The screen is another exciting feature, we have recently purchased Chromecast enabling it to be utilised in a more interactive way, and with our four library based iPads we are bringing our library into the digital age.

 

 

 

 

Pizza, free books and Bingo: creating readers

IOne of the fundamental aims of our school library is to increase the reading mileage of our students and so I have run several different types of reading promotions over the years. The ‘coffee card’ promotion where students read 10 books and get a free book, the Hells Pizza reading challenge is always a popular one (food is a great incentive), this year I took an idea from the school library listserv creating Reading Bingo cards - first book read get a bookmark, fifth book read pick a lucky dip, complete the ninth square and you get a book of your choice presented to you at the next full school assembly, but I think the most successful reading promotion in our library is our New Book stand. ​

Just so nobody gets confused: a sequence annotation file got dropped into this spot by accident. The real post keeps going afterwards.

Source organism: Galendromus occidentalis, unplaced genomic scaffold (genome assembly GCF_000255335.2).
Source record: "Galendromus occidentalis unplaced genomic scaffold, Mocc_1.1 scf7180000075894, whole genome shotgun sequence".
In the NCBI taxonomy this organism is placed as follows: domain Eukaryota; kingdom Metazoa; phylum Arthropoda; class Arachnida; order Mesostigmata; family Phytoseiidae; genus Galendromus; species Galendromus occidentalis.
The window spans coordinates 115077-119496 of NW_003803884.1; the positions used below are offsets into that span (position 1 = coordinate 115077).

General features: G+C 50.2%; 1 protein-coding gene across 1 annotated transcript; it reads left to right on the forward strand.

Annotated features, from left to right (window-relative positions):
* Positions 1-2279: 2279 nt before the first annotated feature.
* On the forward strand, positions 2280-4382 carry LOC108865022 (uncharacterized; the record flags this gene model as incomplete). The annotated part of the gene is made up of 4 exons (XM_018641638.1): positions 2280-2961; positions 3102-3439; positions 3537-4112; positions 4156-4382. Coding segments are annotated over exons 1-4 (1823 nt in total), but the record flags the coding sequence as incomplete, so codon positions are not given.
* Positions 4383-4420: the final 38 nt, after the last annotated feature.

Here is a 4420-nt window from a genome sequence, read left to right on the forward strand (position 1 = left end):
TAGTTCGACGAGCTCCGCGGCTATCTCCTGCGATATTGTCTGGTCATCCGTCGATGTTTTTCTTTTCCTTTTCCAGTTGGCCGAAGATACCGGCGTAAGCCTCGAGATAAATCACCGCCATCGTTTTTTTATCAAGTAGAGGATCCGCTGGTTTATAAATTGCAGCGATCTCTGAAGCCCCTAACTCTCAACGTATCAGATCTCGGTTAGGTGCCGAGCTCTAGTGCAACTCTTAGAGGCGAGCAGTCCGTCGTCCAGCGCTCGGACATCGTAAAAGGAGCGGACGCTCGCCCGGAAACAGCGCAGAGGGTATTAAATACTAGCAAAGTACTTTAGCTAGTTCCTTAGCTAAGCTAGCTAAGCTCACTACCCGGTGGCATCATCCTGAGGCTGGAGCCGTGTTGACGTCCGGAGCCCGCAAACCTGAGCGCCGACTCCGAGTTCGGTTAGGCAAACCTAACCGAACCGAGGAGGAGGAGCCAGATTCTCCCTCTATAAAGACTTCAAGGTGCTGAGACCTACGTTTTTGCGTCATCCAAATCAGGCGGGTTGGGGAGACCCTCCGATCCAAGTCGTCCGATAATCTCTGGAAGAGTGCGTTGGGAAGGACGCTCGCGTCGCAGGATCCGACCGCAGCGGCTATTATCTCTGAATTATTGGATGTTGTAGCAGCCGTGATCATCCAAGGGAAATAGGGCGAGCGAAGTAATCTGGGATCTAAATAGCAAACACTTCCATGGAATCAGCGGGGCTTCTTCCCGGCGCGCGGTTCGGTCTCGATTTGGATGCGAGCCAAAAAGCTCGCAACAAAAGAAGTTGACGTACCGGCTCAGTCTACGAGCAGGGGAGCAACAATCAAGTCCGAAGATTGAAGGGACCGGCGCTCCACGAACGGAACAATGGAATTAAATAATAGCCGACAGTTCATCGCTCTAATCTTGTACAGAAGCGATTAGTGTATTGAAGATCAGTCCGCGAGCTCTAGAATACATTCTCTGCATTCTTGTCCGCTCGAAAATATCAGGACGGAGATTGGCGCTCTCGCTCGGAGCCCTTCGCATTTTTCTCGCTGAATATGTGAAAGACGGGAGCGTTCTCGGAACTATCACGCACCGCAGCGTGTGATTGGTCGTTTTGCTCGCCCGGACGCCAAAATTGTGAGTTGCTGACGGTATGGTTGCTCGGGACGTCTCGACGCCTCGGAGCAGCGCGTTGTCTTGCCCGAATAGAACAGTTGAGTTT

14-16 newly processed books go on the stand, these books are also showcased as a carousel on our AccessIt library homepage, they are read and promoted by myself and the teachers, they can’t be issued for the time they are on the stand (usually a week) BUT they can be reserved and this creates such a buzz. Then students realised they could reserve a book a classmate had issued!! I am currently inputting 10-20 reserves a day.

 

New books shelf
 

If I had the ear of publishers as a librarian of Years 0-6 students, I would lobby for more junior fiction, easy to read/beginning chapter books. Books to transition the reader from picture book to chapter book. Books to encourage students to read-to-self. Books to entrench and further develop the language our junior students are learning in their instructional reading. Books to capture students imagination developing a love of reading.